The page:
Contrast that to when you run into someone you know on the street and don’t dodge around a corner fast enough. Then you get roped into a conversation you never wanted with someone who ignores your every “well, gotta go!” with a fresh topic until you just want the earth to open up and swallow you both. Preferably in separate chasms. PLEASE.

Naturally, I LOVE email. I can talk to someone at length, at my discretion and leisure, and they can do the same. No pressure!

Social me up

As much as my first thoughts about interacting with people dart toward “make it stop!” I do need the occasional friend.

But when I do want friends, this is the sad truth: my offline-only friends have scattered like dandelion fluff to all corners of the country and are busy with their own lives. You can find them on Facebook now, not just a phone call and ten minute car ride away. We keep in touch and see each other when we can but 98% of the year, I’m on my own. Or I would be, if I didn’t have the friends I’ve since made who are happily accessible in the space in which I can safely dwell without losing days thereafter gasping for air.

I’m not saying that my friends don’t care. But beyond our time and geographic constraints, the friends who are physically capable of doing in their 30s what they could do in their 20s are not the friends who necessarily understand or can accommodate the person that you became: someone in their 30s who functions like someone in their 80s. They didn’t spend the last two decades in waiting rooms alongside a geriatric population. They didn’t have to see a specialist whose youngest patient was 68 years old as their regular physician. You don’t see movies about the bucket lists of 30 year olds who are anticipating the possibility of spending their last 40 years crippled. That’s not a fun story and it’s not a fun life.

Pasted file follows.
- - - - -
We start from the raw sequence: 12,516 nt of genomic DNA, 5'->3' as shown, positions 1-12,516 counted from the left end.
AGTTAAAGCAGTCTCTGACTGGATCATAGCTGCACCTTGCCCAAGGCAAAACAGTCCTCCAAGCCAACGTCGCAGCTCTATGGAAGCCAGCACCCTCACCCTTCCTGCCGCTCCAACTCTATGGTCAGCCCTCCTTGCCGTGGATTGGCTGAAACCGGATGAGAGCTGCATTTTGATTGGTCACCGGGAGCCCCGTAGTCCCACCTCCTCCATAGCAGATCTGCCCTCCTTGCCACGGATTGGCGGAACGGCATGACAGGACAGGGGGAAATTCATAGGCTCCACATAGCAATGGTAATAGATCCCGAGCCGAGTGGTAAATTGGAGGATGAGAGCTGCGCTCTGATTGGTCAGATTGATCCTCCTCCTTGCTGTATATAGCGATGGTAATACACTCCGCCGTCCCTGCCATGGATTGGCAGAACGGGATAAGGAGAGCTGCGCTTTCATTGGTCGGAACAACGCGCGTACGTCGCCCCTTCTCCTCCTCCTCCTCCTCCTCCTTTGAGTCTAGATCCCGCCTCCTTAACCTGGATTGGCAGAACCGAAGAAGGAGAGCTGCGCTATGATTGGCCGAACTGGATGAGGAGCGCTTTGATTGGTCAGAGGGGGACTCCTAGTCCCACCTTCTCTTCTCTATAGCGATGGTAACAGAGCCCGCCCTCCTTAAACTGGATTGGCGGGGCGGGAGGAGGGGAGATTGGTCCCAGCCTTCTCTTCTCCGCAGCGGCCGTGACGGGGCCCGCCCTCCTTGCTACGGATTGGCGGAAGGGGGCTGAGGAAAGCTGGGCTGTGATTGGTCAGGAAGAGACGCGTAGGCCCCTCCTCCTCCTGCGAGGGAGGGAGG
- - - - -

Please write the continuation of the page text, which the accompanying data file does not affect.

On the internet, not only can I have that social interaction and not be lonely during a string of isolation-days, I can find friends who understand what I mean when I say “I hurt.” And only on the internet could I message someone at 2 am saying “so I’m in labor” and not feel weird about it. Or message a friend at 4 am (you know who you are, Patti!) to ask “is this normal??” for the 50th time about a recalcitrant child that simply would NOT sleep.

Social vetting: the proof is in the mutual friends

After 5 years of determined experimentation, the data shows that you cannot make friends if you only leave the house, on average, 1 day out of 7 and avoid talking to people. (Why would I avoid talking to people? They’re draining.) It takes time and energy and that stuff is precious when it can’t be bought for love, money, or food bribery.